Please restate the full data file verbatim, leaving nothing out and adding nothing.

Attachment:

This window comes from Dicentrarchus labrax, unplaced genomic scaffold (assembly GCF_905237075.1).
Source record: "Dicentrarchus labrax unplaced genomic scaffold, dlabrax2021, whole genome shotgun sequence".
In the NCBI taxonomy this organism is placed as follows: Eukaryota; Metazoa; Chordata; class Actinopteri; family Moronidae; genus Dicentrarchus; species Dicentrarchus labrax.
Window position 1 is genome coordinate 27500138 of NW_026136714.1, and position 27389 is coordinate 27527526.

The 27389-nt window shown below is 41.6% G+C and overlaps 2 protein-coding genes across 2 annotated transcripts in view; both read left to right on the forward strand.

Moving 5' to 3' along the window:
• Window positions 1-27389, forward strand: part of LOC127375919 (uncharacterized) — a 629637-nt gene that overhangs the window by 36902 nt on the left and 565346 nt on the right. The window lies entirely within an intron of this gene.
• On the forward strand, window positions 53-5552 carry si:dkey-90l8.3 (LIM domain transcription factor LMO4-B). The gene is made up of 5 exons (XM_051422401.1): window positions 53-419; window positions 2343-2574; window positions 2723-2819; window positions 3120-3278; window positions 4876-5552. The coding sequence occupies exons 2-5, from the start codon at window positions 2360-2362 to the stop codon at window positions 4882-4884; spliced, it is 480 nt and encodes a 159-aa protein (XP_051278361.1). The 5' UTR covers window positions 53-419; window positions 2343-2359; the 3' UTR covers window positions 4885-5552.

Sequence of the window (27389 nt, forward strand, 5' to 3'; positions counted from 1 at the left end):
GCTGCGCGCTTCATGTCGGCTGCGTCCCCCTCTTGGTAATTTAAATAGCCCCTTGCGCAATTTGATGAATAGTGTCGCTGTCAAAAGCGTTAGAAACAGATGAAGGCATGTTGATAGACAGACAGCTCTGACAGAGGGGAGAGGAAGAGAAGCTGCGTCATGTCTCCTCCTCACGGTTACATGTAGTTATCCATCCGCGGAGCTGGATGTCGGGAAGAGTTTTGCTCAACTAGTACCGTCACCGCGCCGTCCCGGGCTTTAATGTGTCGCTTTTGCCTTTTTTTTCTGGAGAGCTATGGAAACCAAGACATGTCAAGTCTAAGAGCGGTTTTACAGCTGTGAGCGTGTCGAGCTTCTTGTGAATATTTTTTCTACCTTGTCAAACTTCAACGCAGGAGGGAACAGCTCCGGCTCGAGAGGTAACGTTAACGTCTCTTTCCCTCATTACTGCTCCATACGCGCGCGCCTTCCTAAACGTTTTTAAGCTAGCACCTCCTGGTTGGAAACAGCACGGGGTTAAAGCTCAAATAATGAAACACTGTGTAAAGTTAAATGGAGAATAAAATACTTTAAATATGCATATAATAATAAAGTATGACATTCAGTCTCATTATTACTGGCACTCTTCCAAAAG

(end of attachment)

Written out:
This window comes from Dicentrarchus labrax, unplaced genomic scaffold (assembly GCF_905237075.1).
Source record: "Dicentrarchus labrax unplaced genomic scaffold, dlabrax2021, whole genome shotgun sequence".
In the NCBI taxonomy this organism is placed as follows: Eukaryota; Metazoa; Chordata; class Actinopteri; family Moronidae; genus Dicentrarchus; species Dicentrarchus labrax.
Window position 1 is genome coordinate 27500138 of NW_026136714.1, and position 27389 is coordinate 27527526.

The 27389-nt window shown below is 41.6% G+C and overlaps 2 protein-coding genes across 2 annotated transcripts in view; both read left to right on the forward strand.

Moving 5' to 3' along the window:
• Window positions 1-27389, forward strand: part of LOC127375919 (uncharacterized) — a 629637-nt gene that overhangs the window by 36902 nt on the left and 565346 nt on the right. The window lies entirely within an intron of this gene.
• On the forward strand, window positions 53-5552 carry si:dkey-90l8.3 (LIM domain transcription factor LMO4-B). The gene is made up of 5 exons (XM_051422401.1): window positions 53-419; window positions 2343-2574; window positions 2723-2819; window positions 3120-3278; window positions 4876-5552. The coding sequence occupies exons 2-5, from the start codon at window positions 2360-2362 to the stop codon at window positions 4882-4884; spliced, it is 480 nt and encodes a 159-aa protein (XP_051278361.1). The 5' UTR covers window positions 53-419; window positions 2343-2359; the 3' UTR covers window positions 4885-5552.

Sequence of the window (27389 nt, forward strand, 5' to 3'; positions counted from 1 at the left end):
GCTGCGCGCTTCATGTCGGCTGCGTCCCCCTCTTGGTAATTTAAATAGCCCCTTGCGCAATTTGATGAATAGTGTCGCTGTCAAAAGCGTTAGAAACAGATGAAGGCATGTTGATAGACAGACAGCTCTGACAGAGGGGAGAGGAAGAGAAGCTGCGTCATGTCTCCTCCTCACGGTTACATGTAGTTATCCATCCGCGGAGCTGGATGTCGGGAAGAGTTTTGCTCAACTAGTACCGTCACCGCGCCGTCCCGGGCTTTAATGTGTCGCTTTTGCCTTTTTTTTCTGGAGAGCTATGGAAACCAAGACATGTCAAGTCTAAGAGCGGTTTTACAGCTGTGAGCGTGTCGAGCTTCTTGTGAATATTTTTTCTACCTTGTCAAACTTCAACGCAGGAGGGAACAGCTCCGGCTCGAGAGGTAACGTTAACGTCTCTTTCCCTCATTACTGCTCCATACGCGCGCGCCTTCCTAAACGTTTTTAAGCTAGCACCTCCTGGTTGGAAACAGCACGGGGTTAAAGCTCAAATAATGAAACACTGTGTAAAGTTAAATGGAGAATAAAATACTTTAAATATGCATATAATAATAAAGTATGACATTCAGTCTCATTATTACTGGCACTCTTCCAAAAG